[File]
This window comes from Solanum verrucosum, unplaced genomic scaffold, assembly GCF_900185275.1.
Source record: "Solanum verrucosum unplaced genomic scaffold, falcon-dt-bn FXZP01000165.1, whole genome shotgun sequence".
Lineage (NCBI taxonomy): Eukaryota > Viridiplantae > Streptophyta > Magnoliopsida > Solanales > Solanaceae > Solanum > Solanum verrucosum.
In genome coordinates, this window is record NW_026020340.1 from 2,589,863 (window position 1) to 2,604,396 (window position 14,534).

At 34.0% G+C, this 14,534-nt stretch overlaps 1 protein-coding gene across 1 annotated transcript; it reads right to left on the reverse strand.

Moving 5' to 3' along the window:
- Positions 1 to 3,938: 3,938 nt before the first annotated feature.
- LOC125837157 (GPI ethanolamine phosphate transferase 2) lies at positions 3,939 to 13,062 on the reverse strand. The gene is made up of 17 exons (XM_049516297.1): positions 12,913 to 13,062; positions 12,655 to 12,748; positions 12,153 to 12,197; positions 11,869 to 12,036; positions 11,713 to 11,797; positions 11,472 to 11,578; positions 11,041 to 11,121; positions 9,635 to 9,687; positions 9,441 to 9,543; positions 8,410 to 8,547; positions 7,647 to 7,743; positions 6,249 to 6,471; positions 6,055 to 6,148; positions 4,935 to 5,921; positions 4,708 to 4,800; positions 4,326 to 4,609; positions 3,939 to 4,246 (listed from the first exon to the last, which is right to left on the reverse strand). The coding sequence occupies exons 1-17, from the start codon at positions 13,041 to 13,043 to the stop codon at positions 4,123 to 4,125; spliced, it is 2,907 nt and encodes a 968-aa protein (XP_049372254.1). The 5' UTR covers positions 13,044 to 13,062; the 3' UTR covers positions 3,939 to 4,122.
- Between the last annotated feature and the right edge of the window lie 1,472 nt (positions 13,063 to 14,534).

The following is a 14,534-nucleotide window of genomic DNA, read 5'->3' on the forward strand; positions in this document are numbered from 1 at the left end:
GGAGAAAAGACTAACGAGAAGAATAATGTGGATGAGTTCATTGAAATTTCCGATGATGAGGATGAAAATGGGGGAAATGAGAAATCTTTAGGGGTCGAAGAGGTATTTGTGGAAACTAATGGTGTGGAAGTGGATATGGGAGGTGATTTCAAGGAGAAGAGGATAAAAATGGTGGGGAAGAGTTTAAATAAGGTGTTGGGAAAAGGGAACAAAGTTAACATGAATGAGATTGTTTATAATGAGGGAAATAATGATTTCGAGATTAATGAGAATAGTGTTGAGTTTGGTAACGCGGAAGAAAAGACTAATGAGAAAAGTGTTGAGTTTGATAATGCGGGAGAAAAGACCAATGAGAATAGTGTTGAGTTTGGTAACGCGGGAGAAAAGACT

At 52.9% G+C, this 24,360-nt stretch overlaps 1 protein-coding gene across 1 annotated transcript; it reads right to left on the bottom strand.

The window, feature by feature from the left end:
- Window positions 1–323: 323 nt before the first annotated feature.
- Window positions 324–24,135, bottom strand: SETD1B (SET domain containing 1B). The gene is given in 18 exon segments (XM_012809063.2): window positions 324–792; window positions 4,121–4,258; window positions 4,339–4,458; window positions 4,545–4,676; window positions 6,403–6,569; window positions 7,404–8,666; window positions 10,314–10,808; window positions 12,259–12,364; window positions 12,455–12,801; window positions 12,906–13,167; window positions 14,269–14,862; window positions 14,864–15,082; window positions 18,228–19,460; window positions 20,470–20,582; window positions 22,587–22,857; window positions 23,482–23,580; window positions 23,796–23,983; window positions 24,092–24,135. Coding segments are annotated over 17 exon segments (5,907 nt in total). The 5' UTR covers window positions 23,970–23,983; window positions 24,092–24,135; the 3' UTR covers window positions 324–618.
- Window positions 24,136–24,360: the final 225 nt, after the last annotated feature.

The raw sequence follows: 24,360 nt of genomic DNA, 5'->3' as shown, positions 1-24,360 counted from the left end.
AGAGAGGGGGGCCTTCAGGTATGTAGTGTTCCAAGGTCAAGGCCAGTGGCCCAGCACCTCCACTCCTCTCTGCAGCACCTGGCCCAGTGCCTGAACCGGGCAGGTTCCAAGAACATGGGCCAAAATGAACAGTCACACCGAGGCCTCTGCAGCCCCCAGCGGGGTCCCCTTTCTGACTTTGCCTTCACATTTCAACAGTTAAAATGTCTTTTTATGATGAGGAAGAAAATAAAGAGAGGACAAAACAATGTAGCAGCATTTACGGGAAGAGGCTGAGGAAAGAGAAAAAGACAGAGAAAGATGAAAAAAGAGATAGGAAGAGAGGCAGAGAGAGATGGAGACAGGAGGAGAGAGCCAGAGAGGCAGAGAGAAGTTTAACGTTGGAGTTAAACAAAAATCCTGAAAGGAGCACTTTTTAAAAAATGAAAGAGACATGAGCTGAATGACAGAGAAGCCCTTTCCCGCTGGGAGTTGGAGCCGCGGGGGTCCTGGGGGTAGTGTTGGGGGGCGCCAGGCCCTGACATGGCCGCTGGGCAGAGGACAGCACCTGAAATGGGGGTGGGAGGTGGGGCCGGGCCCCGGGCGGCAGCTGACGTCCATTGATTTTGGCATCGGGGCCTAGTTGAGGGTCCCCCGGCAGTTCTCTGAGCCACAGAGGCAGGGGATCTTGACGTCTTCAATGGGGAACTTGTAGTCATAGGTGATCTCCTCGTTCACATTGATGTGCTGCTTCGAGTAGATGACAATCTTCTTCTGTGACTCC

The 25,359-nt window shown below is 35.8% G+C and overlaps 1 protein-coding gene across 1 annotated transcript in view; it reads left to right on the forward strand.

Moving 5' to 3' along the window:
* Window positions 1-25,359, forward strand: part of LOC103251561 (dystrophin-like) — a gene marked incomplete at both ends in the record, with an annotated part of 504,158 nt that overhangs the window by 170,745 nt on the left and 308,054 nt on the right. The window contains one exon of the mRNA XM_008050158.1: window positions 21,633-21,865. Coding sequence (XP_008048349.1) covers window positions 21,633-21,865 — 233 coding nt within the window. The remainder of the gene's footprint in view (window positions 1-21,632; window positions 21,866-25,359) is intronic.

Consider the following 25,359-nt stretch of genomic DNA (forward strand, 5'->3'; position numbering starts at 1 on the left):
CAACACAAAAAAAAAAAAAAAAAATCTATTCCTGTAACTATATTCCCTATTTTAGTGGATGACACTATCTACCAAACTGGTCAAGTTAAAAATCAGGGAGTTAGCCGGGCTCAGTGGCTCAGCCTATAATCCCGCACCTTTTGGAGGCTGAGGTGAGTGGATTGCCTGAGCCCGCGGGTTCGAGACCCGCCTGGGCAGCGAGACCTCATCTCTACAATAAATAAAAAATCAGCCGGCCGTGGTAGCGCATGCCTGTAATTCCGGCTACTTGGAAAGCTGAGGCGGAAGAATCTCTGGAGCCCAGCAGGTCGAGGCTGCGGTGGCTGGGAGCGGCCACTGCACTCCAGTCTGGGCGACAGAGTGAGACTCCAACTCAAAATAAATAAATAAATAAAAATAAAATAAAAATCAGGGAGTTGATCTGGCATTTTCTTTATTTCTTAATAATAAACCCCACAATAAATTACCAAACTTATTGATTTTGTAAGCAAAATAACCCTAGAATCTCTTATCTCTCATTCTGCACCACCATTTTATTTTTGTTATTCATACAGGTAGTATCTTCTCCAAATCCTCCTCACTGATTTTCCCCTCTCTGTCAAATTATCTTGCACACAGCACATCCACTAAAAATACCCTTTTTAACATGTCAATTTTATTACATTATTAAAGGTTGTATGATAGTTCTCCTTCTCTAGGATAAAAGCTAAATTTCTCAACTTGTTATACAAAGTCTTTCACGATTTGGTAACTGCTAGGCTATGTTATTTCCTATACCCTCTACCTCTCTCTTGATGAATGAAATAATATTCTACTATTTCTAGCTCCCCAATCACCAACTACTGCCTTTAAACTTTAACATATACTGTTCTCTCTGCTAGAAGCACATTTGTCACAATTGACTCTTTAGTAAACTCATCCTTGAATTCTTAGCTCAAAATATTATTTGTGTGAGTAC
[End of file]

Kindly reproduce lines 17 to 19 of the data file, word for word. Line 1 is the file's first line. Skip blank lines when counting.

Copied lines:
The raw sequence follows: 24,360 nt of genomic DNA, 5'->3' as shown, positions 1-24,360 counted from the left end.
AGAGAGGGGGGCCTTCAGGTATGTAGTGTTCCAAGGTCAAGGCCAGTGGCCCAGCACCTCCACTCCTCTCTGCAGCACCTGGCCCAGTGCCTGAACCGGGCAGGTTCCAAGAACATGGGCCAAAATGAACAGTCACACCGAGGCCTCTGCAGCCCCCAGCGGGGTCCCCTTTCTGACTTTGCCTTCACATTTCAACAGTTAAAATGTCTTTTTATGATGAGGAAGAAAATAAAGAGAGGACAAAACAATGTAGCAGCATTTACGGGAAGAGGCTGAGGAAAGAGAAAAAGACAGAGAAAGATGAAAAAAGAGATAGGAAGAGAGGCAGAGAGAGATGGAGACAGGAGGAGAGAGCCAGAGAGGCAGAGAGAAGTTTAACGTTGGAGTTAAACAAAAATCCTGAAAGGAGCACTTTTTAAAAAATGAAAGAGACATGAGCTGAATGACAGAGAAGCCCTTTCCCGCTGGGAGTTGGAGCCGCGGGGGTCCTGGGGGTAGTGTTGGGGGGCGCCAGGCCCTGACATGGCCGCTGGGCAGAGGACAGCACCTGAAATGGGGGTGGGAGGTGGGGCCGGGCCCCGGGCGGCAGCTGACGTCCATTGATTTTGGCATCGGGGCCTAGTTGAGGGTCCCCCGGCAGTTCTCTGAGCCACAGAGGCAGGGGATCTTGACGTCTTCAATGGGGAACTTGTAGTCATAGGTGATCTCCTCGTTCACATTGATGTGCTGCTTCGAGTAGATGACAATCTTCTTCTGTGACTCC

The 25,359-nt window shown below is 35.8% G+C and overlaps 1 protein-coding gene across 1 annotated transcript in view; it reads left to right on the forward strand.